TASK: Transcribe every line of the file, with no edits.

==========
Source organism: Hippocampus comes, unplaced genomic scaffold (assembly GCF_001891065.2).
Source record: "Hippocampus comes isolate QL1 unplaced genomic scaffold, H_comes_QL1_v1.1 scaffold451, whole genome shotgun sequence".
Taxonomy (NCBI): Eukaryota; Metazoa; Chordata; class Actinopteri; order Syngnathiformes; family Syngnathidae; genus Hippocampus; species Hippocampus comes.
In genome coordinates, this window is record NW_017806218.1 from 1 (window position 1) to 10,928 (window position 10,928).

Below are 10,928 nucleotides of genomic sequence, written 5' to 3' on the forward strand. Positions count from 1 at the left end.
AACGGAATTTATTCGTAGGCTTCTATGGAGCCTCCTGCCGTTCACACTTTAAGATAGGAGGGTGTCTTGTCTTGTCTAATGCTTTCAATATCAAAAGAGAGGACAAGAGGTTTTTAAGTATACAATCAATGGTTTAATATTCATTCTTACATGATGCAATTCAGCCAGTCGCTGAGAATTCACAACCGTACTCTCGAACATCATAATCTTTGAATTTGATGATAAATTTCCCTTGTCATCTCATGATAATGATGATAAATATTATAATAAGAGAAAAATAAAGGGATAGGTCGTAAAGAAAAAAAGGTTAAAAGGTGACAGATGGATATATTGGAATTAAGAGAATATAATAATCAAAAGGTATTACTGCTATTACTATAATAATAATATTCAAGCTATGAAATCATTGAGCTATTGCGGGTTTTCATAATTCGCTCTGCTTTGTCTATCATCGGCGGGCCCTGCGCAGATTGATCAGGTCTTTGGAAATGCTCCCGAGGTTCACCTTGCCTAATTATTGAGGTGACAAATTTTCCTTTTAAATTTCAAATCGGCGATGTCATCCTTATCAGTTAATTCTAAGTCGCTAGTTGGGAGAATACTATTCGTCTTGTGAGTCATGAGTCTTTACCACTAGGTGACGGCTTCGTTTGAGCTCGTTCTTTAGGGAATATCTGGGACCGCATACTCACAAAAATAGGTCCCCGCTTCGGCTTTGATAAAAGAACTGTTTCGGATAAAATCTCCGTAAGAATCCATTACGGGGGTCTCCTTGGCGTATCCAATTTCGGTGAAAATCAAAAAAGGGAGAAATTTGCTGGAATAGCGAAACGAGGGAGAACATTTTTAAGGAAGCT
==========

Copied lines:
Source organism: Hippocampus comes, unplaced genomic scaffold (assembly GCF_001891065.2).
Source record: "Hippocampus comes isolate QL1 unplaced genomic scaffold, H_comes_QL1_v1.1 scaffold451, whole genome shotgun sequence".
Taxonomy (NCBI): Eukaryota; Metazoa; Chordata; class Actinopteri; order Syngnathiformes; family Syngnathidae; genus Hippocampus; species Hippocampus comes.
In genome coordinates, this window is record NW_017806218.1 from 1 (window position 1) to 10,928 (window position 10,928).

Below are 10,928 nucleotides of genomic sequence, written 5' to 3' on the forward strand. Positions count from 1 at the left end.
AACGGAATTTATTCGTAGGCTTCTATGGAGCCTCCTGCCGTTCACACTTTAAGATAGGAGGGTGTCTTGTCTTGTCTAATGCTTTCAATATCAAAAGAGAGGACAAGAGGTTTTTAAGTATACAATCAATGGTTTAATATTCATTCTTACATGATGCAATTCAGCCAGTCGCTGAGAATTCACAACCGTACTCTCGAACATCATAATCTTTGAATTTGATGATAAATTTCCCTTGTCATCTCATGATAATGATGATAAATATTATAATAAGAGAAAAATAAAGGGATAGGTCGTAAAGAAAAAAAGGTTAAAAGGTGACAGATGGATATATTGGAATTAAGAGAATATAATAATCAAAAGGTATTACTGCTATTACTATAATAATAATATTCAAGCTATGAAATCATTGAGCTATTGCGGGTTTTCATAATTCGCTCTGCTTTGTCTATCATCGGCGGGCCCTGCGCAGATTGATCAGGTCTTTGGAAATGCTCCCGAGGTTCACCTTGCCTAATTATTGAGGTGACAAATTTTCCTTTTAAATTTCAAATCGGCGATGTCATCCTTATCAGTTAATTCTAAGTCGCTAGTTGGGAGAATACTATTCGTCTTGTGAGTCATGAGTCTTTACCACTAGGTGACGGCTTCGTTTGAGCTCGTTCTTTAGGGAATATCTGGGACCGCATACTCACAAAAATAGGTCCCCGCTTCGGCTTTGATAAAAGAACTGTTTCGGATAAAATCTCCGTAAGAATCCATTACGGGGGTCTCCTTGGCGTATCCAATTTCGGTGAAAATCAAAAAAGGGAGAAATTTGCTGGAATAGCGAAACGAGGGAGAACATTTTTAAGGAAGCT